This month, the National Democratic Institute is celebrating Pride! In support of NDI’s commitment to increasing the inclusion of marginalized populations in political processes, we’re highlighting the essential work of partners who are at the forefront fighting for greater levels of equality, shifting norms and perceptions, and reducing barriers to political participation of lesbian, gay, bisexual, transgender, queer and intersex (LGBTQI+) communities.
NDI interviewed members of Young Queer Alliance, a partner in Mauritius working to challenge discrimination against LGBTQI+ Mauritians. The Young Queer Alliance seeks to empower individuals and organizations, promote equality, and lead change for LGBTQI+ people. The Young Queer Alliance talked with us about Pride and recent developments for LGBTQI+ rights in Mauritius.
What are some of the ways that LGBTQI+ people in your country are participating politically? What challenges or barriers to political participation remain?
Young Queer Alliance: The YQA has been engaging with UN mechanisms and treaty bodies over the past few years with the support of the International Lesbian, Gay, Bisexual, Trans and Intersex Association. The YQA submitted a number of advocacy papers at the UN, such as the shadow report for a “list of issues” for the Convention on the Elimination of All Forms of Discrimination Against Women, the alternative report for the 121st session of the Human Rights Committee, and a joint shadow report to the 71st Convention on the Elimination of All Forms of Discrimination Against Women committee.
Another example of political participation is how four young LGBT Mauritians, with the support of YQA, approached the Supreme Court of Mauritius for constitutional redress on the basis that Section 250 (1) of the Criminal Code Act, a law that specifically criminalizes consensual same-sex sexual activity violates their fundamental rights and freedom and is unconstitutional. They, therefore, requested from the Supreme Court of Mauritius: A declaration that sexual orientation forms part of and is implied in the definition of sex and declare Section 250 unconstitutional. In addition to the four plaintiffs supported by the YQA, two other cases deal with the same matter.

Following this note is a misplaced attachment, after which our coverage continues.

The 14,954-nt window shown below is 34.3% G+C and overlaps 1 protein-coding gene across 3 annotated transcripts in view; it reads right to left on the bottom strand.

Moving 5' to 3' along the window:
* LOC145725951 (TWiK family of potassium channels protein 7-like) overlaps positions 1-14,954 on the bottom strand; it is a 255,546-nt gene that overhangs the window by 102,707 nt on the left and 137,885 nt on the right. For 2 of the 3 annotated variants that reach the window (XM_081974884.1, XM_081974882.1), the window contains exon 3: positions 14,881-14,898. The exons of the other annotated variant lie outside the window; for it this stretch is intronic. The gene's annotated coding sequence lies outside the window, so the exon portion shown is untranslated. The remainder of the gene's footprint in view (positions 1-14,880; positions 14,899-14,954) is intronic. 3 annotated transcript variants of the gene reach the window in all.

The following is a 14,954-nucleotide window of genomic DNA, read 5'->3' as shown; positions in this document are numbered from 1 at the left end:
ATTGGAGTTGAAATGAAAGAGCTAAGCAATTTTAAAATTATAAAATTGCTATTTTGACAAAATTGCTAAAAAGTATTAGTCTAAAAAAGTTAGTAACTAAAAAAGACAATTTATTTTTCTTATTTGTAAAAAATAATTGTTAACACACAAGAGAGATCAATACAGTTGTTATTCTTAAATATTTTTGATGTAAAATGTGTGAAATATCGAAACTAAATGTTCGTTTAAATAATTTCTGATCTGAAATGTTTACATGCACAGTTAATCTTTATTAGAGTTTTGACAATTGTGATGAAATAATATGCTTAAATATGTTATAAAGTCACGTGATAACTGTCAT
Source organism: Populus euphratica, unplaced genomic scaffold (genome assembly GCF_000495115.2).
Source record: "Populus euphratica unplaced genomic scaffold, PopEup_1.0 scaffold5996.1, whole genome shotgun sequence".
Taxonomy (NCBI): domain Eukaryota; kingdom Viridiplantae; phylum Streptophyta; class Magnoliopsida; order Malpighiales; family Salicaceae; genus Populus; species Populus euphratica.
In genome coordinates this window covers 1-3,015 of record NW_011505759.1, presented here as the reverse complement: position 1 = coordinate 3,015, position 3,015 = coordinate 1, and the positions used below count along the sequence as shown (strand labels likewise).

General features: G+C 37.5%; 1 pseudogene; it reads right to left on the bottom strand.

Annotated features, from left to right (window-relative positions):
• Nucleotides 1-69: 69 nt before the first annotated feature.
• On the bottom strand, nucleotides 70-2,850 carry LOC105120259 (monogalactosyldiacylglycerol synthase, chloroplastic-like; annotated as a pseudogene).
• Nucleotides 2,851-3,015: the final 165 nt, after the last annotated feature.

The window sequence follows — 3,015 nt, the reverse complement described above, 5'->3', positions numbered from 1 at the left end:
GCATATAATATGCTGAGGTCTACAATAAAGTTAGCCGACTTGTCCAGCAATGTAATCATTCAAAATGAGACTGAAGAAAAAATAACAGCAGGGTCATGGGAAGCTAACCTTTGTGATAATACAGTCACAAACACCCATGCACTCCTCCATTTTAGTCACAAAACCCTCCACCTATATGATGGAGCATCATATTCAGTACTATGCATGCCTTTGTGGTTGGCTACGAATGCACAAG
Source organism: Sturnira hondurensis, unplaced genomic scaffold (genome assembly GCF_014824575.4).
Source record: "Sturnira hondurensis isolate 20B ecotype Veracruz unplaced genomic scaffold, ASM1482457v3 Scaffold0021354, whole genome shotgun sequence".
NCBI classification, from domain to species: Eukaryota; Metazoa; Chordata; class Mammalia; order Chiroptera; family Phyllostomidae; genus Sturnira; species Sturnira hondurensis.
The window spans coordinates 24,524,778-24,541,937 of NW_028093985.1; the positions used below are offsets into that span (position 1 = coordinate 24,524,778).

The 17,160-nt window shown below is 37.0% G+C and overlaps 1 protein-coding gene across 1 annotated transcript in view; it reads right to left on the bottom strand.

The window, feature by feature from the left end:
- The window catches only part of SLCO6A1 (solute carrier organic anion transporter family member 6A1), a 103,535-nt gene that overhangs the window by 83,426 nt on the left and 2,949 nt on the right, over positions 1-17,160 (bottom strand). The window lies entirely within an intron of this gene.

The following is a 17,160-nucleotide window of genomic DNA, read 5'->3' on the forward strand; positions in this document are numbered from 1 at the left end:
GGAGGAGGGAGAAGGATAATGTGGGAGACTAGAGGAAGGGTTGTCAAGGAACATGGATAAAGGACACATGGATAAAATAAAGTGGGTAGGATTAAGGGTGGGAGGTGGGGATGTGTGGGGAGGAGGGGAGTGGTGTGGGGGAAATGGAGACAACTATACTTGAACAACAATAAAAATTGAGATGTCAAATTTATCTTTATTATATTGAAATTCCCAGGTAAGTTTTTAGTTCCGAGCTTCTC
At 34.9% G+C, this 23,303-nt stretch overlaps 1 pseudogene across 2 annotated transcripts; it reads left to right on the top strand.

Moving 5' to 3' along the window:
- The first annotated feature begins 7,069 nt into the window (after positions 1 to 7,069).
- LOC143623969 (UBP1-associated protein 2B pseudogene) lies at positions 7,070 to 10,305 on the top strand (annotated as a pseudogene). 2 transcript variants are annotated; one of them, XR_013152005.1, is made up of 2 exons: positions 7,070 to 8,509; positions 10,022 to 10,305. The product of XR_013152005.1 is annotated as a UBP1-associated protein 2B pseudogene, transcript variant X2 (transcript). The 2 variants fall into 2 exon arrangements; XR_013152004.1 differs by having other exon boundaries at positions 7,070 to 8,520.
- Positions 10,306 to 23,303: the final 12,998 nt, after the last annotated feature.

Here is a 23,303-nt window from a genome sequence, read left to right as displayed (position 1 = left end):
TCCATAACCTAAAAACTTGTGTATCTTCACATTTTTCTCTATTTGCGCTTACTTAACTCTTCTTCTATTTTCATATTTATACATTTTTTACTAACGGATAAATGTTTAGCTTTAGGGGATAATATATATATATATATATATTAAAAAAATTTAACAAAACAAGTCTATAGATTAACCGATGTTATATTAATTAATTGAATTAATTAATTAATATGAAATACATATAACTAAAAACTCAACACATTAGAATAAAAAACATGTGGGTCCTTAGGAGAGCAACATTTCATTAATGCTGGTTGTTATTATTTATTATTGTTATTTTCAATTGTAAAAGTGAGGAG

Other barriers to political participation include lack of political will and voter concern; legal and institutional barriers; lack of evidence (historical/evidence); and traditional thoughts such as religious perceptions, homophobic reactions & public opinion backlash.
How is your organization working to address these barriers/challenges and to eliminate discrimination against LGBTQI+ people in your country?
Young Queer Alliance: Since 2014, the YQA has initiated various complaints with local authorities to contest the lack of equal rights for LGBTQI people. The YQA also advocated in various United Nations (UN) forums such as the Universal Periodic Review (UPR) of Mauritius, the UN Human Rights Committee, and other UN mechanisms and treaty bodies in relation to Sexual Orientation, Gender Identity, and Expression and Sex Characteristics (SOGIESC).
The YQA has been the sole LGBTQI organization conducting LGBTQI-related research papers and studies pertaining to subjects such as socio-economic conditions, asylum seeking, challenges in family settings, and legal analysis of the criminalization of sexual relationships between same-sex consenting adults.
We also organize communication and visibility actions and other activities such as street advocacy/awareness raising, social outings, and events for LGBTQI people.